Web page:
Sharkie’s Machine: Cherry Showed Heart, Bradley Retains Title
By Frank Gonzalez Jr., exclusive to Doghouse Boxing (Sept 14, 2008) Photo © Tom Casino/SHOWTIME  
At the Beau Rivage Resort and Casino Saturday in Biloxi Mississippi, WBC Super Lightweight Titlist Timothy Bradley (23-0, 11 KO’s), who recently gained name brand status after beating Junior Witter last May, made his first title defense against the WBC’s # 6 ranked Edner Cherry (24-6-2, 12 KO’s).

Originally, the Main Event was to be Lightweight Champ, Nate “The Galaxxxy Warrior” Campbell vs. Joan Guzman, but Guzman had issues with making weight and was, “having potential health issues”
(dehydration) in his attempts to make weight at the last moment. The commission doctor confirmed that Guzman was severely dehydrated. In a show of questionable heart, Guzman opted out of the fight after going back and forth throughout the day. Guzman is a professional with a long amateur history. He knows better than to be unprepared for the official weigh-ins.

It’s a damn shame because I was totally psyched to see that fight. Anyone who saw what Campbell did to Juan Diaz back in March knows Campbell is no walk in the park. I expect Guzman would have been in for a possible beat down and his first L, had this fight happened. Maybe those thoughts weighed too heavy on his mind and the scales.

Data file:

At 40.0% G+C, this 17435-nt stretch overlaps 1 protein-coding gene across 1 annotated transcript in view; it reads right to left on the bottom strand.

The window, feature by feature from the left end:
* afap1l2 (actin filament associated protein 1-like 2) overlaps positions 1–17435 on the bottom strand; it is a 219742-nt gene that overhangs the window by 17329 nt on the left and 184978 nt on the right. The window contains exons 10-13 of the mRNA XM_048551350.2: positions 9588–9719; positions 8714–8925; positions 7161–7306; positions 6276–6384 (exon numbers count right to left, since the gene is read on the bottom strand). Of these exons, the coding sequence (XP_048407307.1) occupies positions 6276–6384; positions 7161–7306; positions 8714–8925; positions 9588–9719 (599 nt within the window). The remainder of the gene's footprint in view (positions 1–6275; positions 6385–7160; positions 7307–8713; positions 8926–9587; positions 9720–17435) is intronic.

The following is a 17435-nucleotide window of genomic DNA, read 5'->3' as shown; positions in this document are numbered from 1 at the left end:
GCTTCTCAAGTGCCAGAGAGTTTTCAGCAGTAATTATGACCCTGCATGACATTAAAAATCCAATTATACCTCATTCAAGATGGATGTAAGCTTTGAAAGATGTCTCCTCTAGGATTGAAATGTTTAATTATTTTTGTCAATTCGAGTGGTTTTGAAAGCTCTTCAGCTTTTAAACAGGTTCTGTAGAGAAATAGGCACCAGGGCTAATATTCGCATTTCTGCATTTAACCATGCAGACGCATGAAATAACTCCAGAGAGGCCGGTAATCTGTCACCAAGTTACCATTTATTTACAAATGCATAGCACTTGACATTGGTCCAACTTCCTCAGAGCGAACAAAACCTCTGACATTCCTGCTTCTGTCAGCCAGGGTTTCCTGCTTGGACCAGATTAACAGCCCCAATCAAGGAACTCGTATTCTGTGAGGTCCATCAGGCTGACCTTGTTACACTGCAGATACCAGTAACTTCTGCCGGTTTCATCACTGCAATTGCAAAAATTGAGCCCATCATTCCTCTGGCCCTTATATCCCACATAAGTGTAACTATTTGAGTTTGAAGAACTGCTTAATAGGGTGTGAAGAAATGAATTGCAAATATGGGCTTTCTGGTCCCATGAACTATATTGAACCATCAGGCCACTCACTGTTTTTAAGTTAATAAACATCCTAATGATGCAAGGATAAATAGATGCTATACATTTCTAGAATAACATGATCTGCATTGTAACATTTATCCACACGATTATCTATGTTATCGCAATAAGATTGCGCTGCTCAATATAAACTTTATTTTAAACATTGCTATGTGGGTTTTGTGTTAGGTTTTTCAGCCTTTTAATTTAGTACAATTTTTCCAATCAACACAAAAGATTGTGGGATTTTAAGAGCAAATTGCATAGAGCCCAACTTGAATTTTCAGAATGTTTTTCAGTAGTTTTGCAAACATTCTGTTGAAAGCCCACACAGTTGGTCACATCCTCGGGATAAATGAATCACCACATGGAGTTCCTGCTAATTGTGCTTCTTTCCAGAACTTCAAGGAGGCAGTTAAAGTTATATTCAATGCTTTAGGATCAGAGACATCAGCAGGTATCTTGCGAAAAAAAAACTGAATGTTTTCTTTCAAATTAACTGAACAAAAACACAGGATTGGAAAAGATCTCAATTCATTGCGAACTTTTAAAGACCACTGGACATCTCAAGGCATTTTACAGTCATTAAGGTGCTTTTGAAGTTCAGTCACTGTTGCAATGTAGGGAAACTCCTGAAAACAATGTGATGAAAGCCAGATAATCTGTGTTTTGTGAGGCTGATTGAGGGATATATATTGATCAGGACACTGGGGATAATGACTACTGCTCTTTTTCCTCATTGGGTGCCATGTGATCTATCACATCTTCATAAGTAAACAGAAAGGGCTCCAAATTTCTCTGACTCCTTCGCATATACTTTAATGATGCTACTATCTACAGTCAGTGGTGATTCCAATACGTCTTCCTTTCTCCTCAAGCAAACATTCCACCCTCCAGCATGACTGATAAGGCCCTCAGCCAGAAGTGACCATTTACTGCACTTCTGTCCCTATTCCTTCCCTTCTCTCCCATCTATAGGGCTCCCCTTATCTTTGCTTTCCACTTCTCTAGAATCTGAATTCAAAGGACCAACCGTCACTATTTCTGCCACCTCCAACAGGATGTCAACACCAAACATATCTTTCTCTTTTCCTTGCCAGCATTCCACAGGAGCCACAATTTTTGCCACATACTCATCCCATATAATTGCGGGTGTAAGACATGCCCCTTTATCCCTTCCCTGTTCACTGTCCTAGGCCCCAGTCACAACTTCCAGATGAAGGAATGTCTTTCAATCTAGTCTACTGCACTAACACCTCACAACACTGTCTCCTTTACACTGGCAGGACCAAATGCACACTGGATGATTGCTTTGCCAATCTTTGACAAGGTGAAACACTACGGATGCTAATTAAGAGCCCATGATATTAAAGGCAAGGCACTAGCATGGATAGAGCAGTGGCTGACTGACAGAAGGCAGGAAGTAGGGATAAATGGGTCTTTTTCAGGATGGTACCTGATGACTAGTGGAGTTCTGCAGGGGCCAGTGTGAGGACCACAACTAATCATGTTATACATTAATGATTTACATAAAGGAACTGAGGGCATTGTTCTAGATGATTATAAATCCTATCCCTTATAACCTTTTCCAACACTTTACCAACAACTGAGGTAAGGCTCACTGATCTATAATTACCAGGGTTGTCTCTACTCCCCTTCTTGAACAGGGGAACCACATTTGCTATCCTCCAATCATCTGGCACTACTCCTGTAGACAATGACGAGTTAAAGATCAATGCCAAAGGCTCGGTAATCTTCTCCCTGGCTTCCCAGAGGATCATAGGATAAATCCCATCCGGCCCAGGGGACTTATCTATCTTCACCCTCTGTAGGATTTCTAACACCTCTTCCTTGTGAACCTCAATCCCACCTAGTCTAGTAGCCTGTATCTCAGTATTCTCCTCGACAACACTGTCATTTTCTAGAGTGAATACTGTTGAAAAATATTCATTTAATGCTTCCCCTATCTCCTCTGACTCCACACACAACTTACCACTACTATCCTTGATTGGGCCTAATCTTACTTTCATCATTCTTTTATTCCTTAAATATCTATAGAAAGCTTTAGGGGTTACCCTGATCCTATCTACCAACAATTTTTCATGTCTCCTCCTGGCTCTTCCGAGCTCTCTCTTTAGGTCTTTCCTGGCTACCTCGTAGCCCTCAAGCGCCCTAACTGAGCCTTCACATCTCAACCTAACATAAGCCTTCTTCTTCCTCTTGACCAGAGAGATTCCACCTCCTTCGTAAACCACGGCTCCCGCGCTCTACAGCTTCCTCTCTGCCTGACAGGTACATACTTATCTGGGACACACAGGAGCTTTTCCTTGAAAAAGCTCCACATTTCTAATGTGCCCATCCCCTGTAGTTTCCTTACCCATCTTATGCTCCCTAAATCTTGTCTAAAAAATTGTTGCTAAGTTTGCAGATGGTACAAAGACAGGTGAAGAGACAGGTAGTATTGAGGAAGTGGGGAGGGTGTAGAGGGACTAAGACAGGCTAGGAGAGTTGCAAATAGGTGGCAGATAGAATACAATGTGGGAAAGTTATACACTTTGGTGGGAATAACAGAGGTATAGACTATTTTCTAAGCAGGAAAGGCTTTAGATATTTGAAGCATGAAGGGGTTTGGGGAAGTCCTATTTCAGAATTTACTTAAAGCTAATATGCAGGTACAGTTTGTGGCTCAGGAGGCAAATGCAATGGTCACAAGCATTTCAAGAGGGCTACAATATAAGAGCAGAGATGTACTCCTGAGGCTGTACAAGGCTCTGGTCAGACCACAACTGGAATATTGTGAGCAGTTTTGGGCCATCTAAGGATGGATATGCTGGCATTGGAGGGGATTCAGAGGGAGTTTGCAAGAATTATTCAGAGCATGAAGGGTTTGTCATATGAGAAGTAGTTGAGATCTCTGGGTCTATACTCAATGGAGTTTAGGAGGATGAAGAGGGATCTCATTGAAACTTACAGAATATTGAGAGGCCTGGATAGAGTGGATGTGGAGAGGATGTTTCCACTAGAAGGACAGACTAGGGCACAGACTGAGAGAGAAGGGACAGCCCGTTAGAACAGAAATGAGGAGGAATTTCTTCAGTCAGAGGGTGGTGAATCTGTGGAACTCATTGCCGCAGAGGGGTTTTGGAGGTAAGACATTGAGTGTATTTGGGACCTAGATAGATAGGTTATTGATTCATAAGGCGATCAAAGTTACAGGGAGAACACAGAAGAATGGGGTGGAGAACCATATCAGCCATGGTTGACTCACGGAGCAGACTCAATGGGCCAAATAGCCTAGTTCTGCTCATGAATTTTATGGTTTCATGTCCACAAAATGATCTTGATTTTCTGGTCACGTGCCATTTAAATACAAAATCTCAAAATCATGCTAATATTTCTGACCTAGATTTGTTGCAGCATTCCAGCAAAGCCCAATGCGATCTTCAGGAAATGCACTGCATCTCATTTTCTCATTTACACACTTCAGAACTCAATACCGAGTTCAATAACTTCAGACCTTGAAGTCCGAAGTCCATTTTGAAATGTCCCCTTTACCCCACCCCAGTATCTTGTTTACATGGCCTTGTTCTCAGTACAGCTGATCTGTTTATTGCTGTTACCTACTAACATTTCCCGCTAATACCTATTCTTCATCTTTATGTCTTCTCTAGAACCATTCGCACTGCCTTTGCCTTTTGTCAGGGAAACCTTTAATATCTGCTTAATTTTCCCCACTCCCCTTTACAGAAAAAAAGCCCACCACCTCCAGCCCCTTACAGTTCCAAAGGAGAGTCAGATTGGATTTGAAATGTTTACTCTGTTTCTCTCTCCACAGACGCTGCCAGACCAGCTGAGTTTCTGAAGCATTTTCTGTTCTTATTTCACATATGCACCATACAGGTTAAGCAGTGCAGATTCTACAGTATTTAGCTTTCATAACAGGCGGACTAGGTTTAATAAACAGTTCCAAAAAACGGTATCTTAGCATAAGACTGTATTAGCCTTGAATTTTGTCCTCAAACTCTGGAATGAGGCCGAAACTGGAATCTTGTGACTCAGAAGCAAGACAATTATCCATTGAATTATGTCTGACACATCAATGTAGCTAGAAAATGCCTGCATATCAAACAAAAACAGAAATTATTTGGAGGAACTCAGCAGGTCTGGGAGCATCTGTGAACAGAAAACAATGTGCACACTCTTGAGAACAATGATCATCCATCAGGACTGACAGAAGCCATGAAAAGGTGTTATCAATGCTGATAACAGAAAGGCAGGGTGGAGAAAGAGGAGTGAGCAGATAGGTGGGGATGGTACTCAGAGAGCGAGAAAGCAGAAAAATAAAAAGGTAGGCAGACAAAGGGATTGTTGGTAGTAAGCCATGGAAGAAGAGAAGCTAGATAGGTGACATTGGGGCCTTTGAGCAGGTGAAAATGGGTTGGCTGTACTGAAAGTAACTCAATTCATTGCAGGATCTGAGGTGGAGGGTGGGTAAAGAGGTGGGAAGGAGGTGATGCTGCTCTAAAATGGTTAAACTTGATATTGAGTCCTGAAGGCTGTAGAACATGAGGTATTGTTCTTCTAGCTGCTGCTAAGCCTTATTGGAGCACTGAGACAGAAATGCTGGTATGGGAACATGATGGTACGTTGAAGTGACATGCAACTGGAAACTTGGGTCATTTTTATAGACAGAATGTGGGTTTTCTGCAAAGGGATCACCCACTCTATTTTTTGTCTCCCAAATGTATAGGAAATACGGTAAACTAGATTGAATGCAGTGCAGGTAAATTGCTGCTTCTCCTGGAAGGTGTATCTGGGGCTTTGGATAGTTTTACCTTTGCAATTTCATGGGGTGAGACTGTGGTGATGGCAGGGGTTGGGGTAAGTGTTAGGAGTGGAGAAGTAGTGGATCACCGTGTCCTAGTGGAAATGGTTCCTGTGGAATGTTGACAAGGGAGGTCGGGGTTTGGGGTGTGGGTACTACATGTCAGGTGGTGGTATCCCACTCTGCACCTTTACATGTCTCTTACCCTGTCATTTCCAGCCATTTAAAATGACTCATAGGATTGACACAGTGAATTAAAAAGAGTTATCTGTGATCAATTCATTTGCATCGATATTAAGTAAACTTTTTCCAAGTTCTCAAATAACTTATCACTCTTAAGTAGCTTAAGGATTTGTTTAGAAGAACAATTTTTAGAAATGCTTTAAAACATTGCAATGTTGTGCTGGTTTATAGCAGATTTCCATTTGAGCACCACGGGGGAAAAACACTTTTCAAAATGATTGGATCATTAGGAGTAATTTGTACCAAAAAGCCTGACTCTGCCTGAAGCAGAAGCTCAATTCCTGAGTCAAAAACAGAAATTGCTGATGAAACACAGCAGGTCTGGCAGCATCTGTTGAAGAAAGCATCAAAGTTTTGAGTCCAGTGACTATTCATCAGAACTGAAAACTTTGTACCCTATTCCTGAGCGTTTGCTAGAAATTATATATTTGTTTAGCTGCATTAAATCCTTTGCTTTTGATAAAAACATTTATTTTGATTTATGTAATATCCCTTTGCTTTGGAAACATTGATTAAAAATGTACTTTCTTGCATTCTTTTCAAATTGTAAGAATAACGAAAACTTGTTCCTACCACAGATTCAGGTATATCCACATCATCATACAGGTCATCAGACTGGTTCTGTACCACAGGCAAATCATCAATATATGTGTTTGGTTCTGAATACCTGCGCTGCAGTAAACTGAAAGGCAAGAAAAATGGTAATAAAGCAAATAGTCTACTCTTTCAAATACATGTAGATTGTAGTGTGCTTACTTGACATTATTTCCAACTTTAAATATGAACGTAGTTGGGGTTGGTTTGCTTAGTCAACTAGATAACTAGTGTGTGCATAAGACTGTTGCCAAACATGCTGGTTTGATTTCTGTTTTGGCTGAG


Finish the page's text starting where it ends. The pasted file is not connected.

In its stead, Bradley vs. Cherry, though one sided on the score cards, turned out to be a toe to toe, action packed fight, worthy of remembrance as Cherry showed considerable improvements in his style and a lot of heart, even though ultimately, he was unable to keep up with the faster, slicker Bradley.

Bradley reminds me of what Zab Judah might have been if he had a different trainer and was more disciplined. Judah had better power but Bradley’s dedication to the jab and combination punching makes him a more complete fighter. Bradley also appears to have a good chin, as some of Edner’s ‘Cherry bombs’ that landed, can attest.

The stare down was intense, with both trying to win the psychological battle. That was a draw. Once the first bell sounded, it was all action, with both guys giving a good account. Bradley showed great footwork and worked his jab masterfully, often aiming it at the body with consistent success.